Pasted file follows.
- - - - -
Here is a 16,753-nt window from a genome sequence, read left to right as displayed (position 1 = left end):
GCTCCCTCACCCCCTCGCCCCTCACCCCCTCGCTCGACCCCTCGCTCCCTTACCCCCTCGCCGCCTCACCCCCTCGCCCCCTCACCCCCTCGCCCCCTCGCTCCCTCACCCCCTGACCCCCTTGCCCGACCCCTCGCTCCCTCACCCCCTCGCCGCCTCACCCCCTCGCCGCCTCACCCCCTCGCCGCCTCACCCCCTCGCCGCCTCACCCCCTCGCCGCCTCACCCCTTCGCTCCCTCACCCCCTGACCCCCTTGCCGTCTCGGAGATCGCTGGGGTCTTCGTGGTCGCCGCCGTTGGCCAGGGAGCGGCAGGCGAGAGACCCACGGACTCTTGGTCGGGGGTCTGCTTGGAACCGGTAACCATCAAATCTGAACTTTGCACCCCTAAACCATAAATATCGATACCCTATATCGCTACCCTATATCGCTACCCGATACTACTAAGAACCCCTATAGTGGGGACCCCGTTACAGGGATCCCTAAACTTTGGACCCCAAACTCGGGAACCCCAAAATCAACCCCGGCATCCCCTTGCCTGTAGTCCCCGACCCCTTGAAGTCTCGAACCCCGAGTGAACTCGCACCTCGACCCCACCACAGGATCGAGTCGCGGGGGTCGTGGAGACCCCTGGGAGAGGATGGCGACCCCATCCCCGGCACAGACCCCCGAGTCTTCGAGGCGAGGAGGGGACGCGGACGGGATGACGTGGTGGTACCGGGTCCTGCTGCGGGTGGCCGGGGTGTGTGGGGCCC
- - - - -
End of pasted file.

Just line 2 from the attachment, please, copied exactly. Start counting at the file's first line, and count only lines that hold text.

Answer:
GCTCCCTCACCCCCTCGCCCCTCACCCCCTCGCTCGACCCCTCGCTCCCTTACCCCCTCGCCGCCTCACCCCCTCGCCCCCTCACCCCCTCGCCCCCTCGCTCCCTCACCCCCTGACCCCCTTGCCCGACCCCTCGCTCCCTCACCCCCTCGCCGCCTCACCCCCTCGCCGCCTCACCCCCTCGCCGCCTCACCCCCTCGCCGCCTCACCCCCTCGCCGCCTCACCCCTTCGCTCCCTCACCCCCTGACCCCCTTGCCGTCTCGGAGATCGCTGGGGTCTTCGTGGTCGCCGCCGTTGGCCAGGGAGCGGCAGGCGAGAGACCCACGGACTCTTGGTCGGGGGTCTGCTTGGAACCGGTAACCATCAAATCTGAACTTTGCACCCCTAAACCATAAATATCGATACCCTATATCGCTACCCTATATCGCTACCCGATACTACTAAGAACCCCTATAGTGGGGACCCCGTTACAGGGATCCCTAAACTTTGGACCCCAAACTCGGGAACCCCAAAATCAACCCCGGCATCCCCTTGCCTGTAGTCCCCGACCCCTTGAAGTCTCGAACCCCGAGTGAACTCGCACCTCGACCCCACCACAGGATCGAGTCGCGGGGGTCGTGGAGACCCCTGGGAGAGGATGGCGACCCCATCCCCGGCACAGACCCCCGAGTCTTCGAGGCGAGGAGGGGACGCGGACGGGATGACGTGGTGGTACCGGGTCCTGCTGCGGGTGGCCGGGGTGTGTGGGGCCC